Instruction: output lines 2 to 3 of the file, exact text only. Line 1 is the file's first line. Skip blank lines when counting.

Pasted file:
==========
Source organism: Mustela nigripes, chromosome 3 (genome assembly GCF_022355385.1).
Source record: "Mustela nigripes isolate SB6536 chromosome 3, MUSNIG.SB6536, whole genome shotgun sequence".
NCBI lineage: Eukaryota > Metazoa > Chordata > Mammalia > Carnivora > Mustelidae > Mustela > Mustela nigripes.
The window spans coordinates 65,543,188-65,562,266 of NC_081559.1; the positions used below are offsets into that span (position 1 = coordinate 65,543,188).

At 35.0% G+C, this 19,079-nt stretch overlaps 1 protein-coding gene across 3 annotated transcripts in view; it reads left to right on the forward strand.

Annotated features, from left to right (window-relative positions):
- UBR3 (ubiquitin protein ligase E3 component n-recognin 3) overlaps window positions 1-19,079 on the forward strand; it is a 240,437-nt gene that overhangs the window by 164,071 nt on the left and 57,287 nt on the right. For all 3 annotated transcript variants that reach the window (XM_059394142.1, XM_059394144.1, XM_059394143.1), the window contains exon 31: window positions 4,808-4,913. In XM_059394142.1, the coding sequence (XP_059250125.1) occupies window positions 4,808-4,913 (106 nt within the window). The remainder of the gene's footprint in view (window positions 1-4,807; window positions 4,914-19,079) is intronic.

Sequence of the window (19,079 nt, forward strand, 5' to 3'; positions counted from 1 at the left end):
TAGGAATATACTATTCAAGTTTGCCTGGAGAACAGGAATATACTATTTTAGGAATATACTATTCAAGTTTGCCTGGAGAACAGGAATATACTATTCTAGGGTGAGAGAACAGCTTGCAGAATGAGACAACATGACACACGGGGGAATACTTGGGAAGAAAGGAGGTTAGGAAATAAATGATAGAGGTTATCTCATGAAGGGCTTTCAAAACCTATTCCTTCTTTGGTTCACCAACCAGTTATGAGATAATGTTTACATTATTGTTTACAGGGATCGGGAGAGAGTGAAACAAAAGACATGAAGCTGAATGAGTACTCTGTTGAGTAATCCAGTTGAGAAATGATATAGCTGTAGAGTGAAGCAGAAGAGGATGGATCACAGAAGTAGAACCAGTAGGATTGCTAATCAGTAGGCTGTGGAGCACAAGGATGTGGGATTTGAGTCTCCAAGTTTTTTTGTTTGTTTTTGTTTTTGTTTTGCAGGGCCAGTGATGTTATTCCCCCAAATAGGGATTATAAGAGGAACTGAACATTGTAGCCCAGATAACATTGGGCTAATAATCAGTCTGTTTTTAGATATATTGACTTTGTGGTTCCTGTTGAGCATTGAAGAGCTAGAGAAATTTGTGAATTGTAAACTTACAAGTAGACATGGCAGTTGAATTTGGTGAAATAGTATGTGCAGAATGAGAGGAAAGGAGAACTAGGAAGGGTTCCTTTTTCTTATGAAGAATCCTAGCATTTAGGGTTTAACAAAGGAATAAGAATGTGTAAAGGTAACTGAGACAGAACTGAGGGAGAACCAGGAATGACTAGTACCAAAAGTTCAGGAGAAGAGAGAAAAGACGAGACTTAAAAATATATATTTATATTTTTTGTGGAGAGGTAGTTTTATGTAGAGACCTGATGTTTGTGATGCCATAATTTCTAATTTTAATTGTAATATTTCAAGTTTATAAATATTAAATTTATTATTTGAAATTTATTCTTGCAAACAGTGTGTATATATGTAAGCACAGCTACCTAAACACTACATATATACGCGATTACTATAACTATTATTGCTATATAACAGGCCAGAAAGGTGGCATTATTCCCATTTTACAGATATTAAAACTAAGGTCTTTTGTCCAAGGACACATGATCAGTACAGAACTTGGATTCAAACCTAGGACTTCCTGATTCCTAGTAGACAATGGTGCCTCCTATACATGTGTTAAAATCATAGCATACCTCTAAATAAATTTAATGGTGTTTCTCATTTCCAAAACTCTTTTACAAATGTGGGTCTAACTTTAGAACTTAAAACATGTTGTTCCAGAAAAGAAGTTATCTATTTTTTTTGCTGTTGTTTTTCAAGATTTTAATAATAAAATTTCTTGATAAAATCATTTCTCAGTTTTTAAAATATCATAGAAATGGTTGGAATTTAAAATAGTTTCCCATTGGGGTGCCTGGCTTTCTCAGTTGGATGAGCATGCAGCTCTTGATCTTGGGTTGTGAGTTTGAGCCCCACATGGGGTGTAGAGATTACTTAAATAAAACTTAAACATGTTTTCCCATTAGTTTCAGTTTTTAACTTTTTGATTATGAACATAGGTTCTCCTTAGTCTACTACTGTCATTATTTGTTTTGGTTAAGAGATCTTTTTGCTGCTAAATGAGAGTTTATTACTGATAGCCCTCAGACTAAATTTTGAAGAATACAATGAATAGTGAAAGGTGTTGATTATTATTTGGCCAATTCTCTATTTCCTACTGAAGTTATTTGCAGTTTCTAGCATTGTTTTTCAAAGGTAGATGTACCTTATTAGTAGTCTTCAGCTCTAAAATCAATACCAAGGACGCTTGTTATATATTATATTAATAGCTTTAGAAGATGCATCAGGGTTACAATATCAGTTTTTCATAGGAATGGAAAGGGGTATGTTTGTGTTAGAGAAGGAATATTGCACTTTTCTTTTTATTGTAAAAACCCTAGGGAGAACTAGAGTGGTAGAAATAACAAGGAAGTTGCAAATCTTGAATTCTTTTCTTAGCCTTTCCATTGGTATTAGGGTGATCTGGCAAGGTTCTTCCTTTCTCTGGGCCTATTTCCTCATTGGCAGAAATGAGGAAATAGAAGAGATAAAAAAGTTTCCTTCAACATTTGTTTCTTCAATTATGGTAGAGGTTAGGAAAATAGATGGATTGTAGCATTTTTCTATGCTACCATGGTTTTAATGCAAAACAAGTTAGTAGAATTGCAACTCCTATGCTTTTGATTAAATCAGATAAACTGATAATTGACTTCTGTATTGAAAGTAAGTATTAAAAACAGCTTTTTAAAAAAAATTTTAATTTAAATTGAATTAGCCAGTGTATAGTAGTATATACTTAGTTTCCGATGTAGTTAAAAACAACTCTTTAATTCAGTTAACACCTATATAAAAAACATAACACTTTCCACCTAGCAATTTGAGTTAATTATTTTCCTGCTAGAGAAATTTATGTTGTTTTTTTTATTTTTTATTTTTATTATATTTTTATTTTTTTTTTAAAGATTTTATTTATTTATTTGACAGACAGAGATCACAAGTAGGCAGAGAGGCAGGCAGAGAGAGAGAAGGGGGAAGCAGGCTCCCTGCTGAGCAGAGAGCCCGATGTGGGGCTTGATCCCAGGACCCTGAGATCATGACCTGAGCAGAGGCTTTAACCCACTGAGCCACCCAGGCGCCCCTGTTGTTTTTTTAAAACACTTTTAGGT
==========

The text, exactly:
Source record: "Mustela nigripes isolate SB6536 chromosome 3, MUSNIG.SB6536, whole genome shotgun sequence".
NCBI lineage: Eukaryota > Metazoa > Chordata > Mammalia > Carnivora > Mustelidae > Mustela > Mustela nigripes.